Individual alcohol consumption in Britain has declined sharply. In 2013, the average person over 15 consumed 9.4 litres of alcohol, 19 per cent less than 2004. As with drugs, the decline in use among the young is particularly notable: the proportion of young adults who are teetotal increased by 40 per cent between 2005 and 2013. But decreased drinking is not only apparent among the young fogeys: 80 per cent of adults are making some effort to drink less, according to a new study by consumer trends agency Future Foundation. No wonder that half of all nightclubs have closed in the last decade. Pubs are also closing down: there are 13 per cent fewer pubs in the UK than in 2002. 

People are too busy vying to get ahead at work to indulge in drinking. A combination of the recession, globalisation and technology has combined to make the work of work more competitive than ever: bad news for alcohol companies. “The cost-benefit analysis for people of going out and getting hammered starts to go out of favour,” says Will Seymour of Future Foundation.

Vincent Dignan is the founder of Magnific, a company that helps tech start-ups. He identifies ditching regular boozing as a turning point in his career. “I noticed a trend of other entrepreneurs drinking three, four or five times a week at different events, while their companies went nowhere,” he says. “I realised I couldn't be just another British guy getting pissed and being mildly hungover while trying to scale a website to a million visitors a month. I feel I have a very slight edge on everyone else. While they're sleeping in, I'm working.” Dignan now only drinks occasionally; he went three months without having a drop of alcohol earlier in the year.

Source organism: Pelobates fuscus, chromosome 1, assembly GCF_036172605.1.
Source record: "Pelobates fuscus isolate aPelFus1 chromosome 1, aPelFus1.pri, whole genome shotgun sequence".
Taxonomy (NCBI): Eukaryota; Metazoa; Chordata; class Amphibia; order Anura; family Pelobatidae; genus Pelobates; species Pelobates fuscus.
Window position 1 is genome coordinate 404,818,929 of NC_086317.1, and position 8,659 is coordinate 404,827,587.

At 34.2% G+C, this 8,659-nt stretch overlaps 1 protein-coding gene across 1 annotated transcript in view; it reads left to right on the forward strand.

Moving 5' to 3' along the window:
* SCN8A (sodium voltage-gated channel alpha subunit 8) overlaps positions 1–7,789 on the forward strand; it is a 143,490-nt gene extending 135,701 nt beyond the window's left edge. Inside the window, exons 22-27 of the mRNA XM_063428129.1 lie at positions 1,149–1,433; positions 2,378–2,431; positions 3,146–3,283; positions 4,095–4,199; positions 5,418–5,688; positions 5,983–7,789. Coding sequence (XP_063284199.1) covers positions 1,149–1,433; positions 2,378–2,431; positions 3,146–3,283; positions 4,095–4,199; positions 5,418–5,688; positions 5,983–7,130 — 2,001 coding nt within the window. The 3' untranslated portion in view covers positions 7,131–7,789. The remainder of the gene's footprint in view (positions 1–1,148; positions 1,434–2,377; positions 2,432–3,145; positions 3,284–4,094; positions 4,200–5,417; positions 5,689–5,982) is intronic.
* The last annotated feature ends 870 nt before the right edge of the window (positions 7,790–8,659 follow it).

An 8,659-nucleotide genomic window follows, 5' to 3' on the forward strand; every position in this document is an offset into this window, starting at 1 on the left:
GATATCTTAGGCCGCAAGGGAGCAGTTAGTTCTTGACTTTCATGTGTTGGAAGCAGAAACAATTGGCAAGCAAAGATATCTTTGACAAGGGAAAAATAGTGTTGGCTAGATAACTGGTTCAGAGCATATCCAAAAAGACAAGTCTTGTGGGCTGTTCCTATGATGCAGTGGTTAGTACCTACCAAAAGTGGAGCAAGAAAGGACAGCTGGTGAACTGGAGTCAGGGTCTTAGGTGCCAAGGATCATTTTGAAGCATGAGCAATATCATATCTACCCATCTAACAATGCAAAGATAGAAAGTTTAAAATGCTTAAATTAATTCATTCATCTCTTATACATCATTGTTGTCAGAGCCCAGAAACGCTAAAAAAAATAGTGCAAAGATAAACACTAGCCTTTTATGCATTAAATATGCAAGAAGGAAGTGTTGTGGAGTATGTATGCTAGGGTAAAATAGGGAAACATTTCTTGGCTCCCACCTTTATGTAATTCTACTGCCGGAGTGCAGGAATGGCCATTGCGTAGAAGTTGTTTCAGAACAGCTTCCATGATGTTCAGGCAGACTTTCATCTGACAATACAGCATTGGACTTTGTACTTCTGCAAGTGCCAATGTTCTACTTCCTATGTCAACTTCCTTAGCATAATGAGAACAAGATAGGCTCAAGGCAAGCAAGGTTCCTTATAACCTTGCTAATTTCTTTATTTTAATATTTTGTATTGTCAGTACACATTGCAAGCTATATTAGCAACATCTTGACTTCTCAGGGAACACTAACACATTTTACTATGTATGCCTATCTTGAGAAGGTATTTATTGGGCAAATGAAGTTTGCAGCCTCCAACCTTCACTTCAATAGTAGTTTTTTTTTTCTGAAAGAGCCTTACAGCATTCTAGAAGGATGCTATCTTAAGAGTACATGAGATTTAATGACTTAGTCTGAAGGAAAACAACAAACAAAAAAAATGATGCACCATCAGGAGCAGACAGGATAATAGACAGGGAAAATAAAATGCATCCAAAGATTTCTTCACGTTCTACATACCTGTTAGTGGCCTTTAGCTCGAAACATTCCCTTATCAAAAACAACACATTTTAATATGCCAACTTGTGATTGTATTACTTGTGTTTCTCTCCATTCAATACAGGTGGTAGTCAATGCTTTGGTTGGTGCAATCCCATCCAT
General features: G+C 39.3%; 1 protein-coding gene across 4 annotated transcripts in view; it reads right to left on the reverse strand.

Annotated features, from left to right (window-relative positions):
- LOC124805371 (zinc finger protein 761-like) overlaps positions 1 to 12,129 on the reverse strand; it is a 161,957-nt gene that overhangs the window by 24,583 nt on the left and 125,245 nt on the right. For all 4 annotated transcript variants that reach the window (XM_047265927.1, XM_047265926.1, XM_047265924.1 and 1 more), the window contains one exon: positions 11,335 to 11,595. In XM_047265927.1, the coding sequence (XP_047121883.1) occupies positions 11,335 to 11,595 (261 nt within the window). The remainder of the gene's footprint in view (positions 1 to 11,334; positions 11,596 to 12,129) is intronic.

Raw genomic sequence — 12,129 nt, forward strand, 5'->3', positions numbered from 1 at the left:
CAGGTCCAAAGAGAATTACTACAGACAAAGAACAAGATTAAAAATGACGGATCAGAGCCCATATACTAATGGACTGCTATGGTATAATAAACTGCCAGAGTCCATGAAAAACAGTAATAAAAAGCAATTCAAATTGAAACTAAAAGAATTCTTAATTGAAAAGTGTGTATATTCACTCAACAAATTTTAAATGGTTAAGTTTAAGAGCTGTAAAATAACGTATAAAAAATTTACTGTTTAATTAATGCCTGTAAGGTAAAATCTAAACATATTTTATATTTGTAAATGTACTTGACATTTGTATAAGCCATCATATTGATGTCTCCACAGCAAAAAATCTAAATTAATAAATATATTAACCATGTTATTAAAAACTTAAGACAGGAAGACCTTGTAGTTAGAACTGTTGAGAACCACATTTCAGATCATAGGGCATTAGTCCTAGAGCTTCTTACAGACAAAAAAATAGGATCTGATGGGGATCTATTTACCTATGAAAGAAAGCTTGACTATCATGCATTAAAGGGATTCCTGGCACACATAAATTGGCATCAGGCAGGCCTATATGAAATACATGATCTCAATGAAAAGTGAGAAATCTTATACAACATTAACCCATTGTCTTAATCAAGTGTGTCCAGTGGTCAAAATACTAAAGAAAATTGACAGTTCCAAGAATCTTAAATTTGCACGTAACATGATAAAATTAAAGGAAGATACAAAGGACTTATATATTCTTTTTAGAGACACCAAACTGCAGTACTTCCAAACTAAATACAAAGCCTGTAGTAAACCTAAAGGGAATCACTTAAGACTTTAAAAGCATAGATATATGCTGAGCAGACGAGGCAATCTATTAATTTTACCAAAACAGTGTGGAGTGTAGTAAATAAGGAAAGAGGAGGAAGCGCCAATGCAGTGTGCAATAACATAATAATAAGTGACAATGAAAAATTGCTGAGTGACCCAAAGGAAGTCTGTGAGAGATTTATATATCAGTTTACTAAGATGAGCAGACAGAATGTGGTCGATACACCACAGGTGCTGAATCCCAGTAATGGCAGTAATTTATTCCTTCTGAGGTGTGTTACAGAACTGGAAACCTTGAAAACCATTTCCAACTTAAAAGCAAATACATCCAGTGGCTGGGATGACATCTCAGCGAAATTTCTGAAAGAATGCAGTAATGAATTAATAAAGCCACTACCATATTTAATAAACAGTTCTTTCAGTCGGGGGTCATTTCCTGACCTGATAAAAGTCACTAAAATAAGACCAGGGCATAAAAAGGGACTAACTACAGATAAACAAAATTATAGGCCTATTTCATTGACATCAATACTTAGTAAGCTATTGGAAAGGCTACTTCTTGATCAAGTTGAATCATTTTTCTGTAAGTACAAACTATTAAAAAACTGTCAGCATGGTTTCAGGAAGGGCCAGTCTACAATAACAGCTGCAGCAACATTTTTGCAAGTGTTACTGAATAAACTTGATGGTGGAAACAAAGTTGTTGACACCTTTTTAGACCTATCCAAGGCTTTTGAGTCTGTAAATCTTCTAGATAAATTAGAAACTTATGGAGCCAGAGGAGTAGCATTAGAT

But the decline in booze consumption isn’t only about people becoming more work-driven. There have never been more alternate ways to be entertained than resorting to the bottle. The rise of digital TV, BBC iPlayer and Netflix means most people means that most people have almost limitless choice about what to watch.

Some social lives have also partly migrated online. In many ways this is an unfortunate development, but one upshot has been to reduce alcohol intake. “You don’t need to drink to hang out online,” says Dr James Nicholls, the author of The Politics of Alcohol who now works for Alcohol Concern. 

The sheer cost of boozing also puts people off. Although minimum pricing on booze has not been introduced, a series of taxes have made alcohol more expensive, while a ban on below-cost selling was introduced last year. Across the 28 countries of the EU, only Ireland has higher alcohol and tobacco prices than the UK today; in 1998 prices in the UK were only the fourth most expensive in the EU.

Immigration has also contributed to weaning Britain off booze. The decrease in alcohol consumption “is linked partly to demographic trends: the fall is largest in areas with greater ethnic diversity,” Nicholls says. A third of adults in London, where 37 per cent of the population is foreign born, do not drink alcohol at all, easily the highest of any region in Britain.

The alcohol industry is nothing if not resilient. “By lobbying for lower duty rates, ramping up their marketing and developing new products the big producers are doing their best to make sure the last ten years turn out to be a blip rather than a long term change in culture,” Nicholls says.

But whatever alcohol companies do to fight back against the declining popularity of booze, deep changes in British culture have made booze less attractive. Forget the horrific tales of drunken escapades from Magaluf to the Bullingdon Club. The real story is of the strange death of boozy Britain. 

Tim Wigmore is a contributing writer to the New Statesman and the author of Second XI: Cricket In Its Outposts.